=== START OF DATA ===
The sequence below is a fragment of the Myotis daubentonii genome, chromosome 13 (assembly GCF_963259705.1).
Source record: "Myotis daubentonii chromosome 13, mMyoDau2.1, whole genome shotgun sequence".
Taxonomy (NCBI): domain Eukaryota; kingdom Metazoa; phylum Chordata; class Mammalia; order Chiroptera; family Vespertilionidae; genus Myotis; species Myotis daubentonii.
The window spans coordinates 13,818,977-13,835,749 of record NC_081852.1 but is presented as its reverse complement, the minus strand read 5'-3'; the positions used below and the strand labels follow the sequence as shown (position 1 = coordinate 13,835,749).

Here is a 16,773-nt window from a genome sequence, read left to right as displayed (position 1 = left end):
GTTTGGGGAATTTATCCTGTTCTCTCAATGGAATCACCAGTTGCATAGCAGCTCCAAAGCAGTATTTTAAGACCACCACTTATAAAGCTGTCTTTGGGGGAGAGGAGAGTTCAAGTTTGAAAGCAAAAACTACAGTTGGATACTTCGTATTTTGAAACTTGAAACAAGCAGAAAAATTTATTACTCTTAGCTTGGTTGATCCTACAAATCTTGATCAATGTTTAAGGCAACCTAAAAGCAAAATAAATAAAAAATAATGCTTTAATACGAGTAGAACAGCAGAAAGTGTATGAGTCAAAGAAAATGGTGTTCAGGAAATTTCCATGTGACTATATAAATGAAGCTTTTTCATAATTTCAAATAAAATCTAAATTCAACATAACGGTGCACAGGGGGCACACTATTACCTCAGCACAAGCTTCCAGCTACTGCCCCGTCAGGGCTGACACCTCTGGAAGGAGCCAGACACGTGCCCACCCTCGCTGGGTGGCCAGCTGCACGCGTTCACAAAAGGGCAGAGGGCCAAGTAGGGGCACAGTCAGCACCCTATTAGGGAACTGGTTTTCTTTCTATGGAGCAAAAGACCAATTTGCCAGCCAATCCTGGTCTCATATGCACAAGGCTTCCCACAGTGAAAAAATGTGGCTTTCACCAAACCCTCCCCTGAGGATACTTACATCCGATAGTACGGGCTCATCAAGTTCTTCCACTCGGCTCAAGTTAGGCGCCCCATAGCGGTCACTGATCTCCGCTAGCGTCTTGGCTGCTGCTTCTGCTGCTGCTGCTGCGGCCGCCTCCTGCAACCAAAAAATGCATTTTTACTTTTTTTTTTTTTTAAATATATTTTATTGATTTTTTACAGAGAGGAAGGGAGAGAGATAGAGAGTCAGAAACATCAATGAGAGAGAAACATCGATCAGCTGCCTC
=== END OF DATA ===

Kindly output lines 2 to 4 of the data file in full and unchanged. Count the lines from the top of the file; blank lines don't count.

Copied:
Source record: "Myotis daubentonii chromosome 13, mMyoDau2.1, whole genome shotgun sequence".
Taxonomy (NCBI): domain Eukaryota; kingdom Metazoa; phylum Chordata; class Mammalia; order Chiroptera; family Vespertilionidae; genus Myotis; species Myotis daubentonii.
The window spans coordinates 13,818,977-13,835,749 of record NC_081852.1 but is presented as its reverse complement, the minus strand read 5'-3'; the positions used below and the strand labels follow the sequence as shown (position 1 = coordinate 13,835,749).